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5. June 2015

Zimbra: Redirect http to https

Filed under: Linux,Security,Server Administration — Tags: , , , , — Christopher Kramer @ 11:15

Zimbra without Proxy (pre 8.5)

That’s the easy way how you can enforce https encrpytion by redirecting http to https:

su – zimbra
zmtlsctl redirect
zmcontrol stop
zmcontrol start

Works at least on Zimbra 8.0 and I think should also work on 7

Zimbra with Proxy (required from 8.5+)

With Zimbra 8.5+, a Proxy is required. This makes the configuration a little different. To configure the proxy to redirect http to https, run:

su zimbra
~/libexec/zmproxyconfig -e -w -o -a 8080:80:8443:443 -x both  -H `zmhostname`
# if your proxy is local:
zmprov ms `zmhostname` zimbraReverseProxyMailMode redirect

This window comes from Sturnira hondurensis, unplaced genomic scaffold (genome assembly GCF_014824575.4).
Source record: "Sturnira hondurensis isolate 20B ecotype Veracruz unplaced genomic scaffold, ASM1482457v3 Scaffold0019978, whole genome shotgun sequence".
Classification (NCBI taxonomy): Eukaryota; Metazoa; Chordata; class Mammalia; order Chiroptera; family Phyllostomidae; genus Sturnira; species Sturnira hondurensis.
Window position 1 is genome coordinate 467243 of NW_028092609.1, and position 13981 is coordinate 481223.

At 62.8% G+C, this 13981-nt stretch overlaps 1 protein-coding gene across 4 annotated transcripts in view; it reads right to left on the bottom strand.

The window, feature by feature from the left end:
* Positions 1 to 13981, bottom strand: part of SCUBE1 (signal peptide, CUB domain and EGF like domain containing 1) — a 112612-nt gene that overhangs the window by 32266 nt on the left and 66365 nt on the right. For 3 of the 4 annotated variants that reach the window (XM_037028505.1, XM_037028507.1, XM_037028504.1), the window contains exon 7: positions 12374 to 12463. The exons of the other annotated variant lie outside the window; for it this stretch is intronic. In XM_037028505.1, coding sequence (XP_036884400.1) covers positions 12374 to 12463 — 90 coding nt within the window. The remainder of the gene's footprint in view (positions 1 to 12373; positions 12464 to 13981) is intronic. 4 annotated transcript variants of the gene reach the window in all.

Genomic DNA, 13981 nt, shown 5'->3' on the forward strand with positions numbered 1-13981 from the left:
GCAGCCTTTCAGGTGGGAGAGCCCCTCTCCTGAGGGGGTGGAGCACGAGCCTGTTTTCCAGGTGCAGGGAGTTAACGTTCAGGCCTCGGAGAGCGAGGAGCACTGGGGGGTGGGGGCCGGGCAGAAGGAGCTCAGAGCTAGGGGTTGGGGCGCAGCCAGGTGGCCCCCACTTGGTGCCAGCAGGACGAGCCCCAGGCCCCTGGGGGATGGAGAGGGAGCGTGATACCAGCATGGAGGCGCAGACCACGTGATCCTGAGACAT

# if your proxy is proxy.server.name
zmprov ms proxy.server.name zimbraReverseProxyMailMode redirect
zmcontrol restart

With the latest Zimbra versions, the restart is not even necessary, it automatically detects the change within 2 minutes.

Hope this helps somebody!

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2. June 2015

Zimbra: Using zmpostfixpolicyd to stop backscatter

Filed under: Linux,Server Administration — Tags: , , , — Christopher Kramer @ 19:20

A Zimbra 8.0 Server (on Ubuntu) was backscattering. Unfortunately Zimbra servers cannot use the postfix setting

smtpd_reject_unlisted_sender=yes

when an alias domain is setup. Everybody says it is easy, just install the policyd as a recipient_restriction and that’s it. All you need to do is:

su - zimbra
zmlocalconfig -e postfix_enable_smtpd_policyd=yes